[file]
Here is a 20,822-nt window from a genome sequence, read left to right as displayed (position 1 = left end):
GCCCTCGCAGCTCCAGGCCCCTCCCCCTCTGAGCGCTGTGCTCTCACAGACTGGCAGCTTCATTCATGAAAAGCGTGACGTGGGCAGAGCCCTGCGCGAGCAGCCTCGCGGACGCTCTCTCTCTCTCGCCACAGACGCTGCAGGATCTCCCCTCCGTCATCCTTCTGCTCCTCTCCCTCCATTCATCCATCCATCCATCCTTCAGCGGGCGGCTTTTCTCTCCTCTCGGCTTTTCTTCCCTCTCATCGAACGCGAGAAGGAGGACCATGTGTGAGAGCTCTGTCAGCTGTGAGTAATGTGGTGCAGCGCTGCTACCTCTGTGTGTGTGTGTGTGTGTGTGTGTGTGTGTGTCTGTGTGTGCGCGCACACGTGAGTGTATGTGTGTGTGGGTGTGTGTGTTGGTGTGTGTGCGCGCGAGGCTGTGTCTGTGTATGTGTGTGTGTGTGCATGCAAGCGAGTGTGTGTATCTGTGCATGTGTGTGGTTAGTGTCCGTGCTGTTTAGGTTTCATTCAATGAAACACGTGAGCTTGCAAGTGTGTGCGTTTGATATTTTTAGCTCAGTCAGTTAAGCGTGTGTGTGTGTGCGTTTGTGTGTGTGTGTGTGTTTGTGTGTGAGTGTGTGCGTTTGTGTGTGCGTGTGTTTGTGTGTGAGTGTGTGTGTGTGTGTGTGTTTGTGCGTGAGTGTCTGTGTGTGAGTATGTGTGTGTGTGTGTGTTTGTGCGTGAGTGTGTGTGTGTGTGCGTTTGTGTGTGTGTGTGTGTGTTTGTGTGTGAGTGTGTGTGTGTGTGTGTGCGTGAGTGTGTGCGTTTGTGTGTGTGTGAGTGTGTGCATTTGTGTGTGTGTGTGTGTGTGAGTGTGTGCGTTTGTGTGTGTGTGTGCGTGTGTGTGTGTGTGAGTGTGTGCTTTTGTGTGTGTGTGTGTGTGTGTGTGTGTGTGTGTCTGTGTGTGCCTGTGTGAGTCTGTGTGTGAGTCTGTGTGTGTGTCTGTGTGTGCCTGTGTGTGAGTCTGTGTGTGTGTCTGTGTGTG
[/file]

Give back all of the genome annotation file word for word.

Here is a 20,822-nt window from a genome sequence, read left to right as displayed (position 1 = left end):
GCCCTCGCAGCTCCAGGCCCCTCCCCCTCTGAGCGCTGTGCTCTCACAGACTGGCAGCTTCATTCATGAAAAGCGTGACGTGGGCAGAGCCCTGCGCGAGCAGCCTCGCGGACGCTCTCTCTCTCTCGCCACAGACGCTGCAGGATCTCCCCTCCGTCATCCTTCTGCTCCTCTCCCTCCATTCATCCATCCATCCATCCTTCAGCGGGCGGCTTTTCTCTCCTCTCGGCTTTTCTTCCCTCTCATCGAACGCGAGAAGGAGGACCATGTGTGAGAGCTCTGTCAGCTGTGAGTAATGTGGTGCAGCGCTGCTACCTCTGTGTGTGTGTGTGTGTGTGTGTGTGTGTGTGTCTGTGTGTGCGCGCACACGTGAGTGTATGTGTGTGTGGGTGTGTGTGTTGGTGTGTGTGCGCGCGAGGCTGTGTCTGTGTATGTGTGTGTGTGTGCATGCAAGCGAGTGTGTGTATCTGTGCATGTGTGTGGTTAGTGTCCGTGCTGTTTAGGTTTCATTCAATGAAACACGTGAGCTTGCAAGTGTGTGCGTTTGATATTTTTAGCTCAGTCAGTTAAGCGTGTGTGTGTGTGCGTTTGTGTGTGTGTGTGTGTTTGTGTGTGAGTGTGTGCGTTTGTGTGTGCGTGTGTTTGTGTGTGAGTGTGTGTGTGTGTGTGTGTTTGTGCGTGAGTGTCTGTGTGTGAGTATGTGTGTGTGTGTGTGTTTGTGCGTGAGTGTGTGTGTGTGTGCGTTTGTGTGTGTGTGTGTGTGTTTGTGTGTGAGTGTGTGTGTGTGTGTGTGCGTGAGTGTGTGCGTTTGTGTGTGTGTGAGTGTGTGCATTTGTGTGTGTGTGTGTGTGTGAGTGTGTGCGTTTGTGTGTGTGTGTGCGTGTGTGTGTGTGTGAGTGTGTGCTTTTGTGTGTGTGTGTGTGTGTGTGTGTGTGTGTGTCTGTGTGTGCCTGTGTGAGTCTGTGTGTGAGTCTGTGTGTGTGTCTGTGTGTGCCTGTGTGTGAGTCTGTGTGTGTGTCTGTGTGTG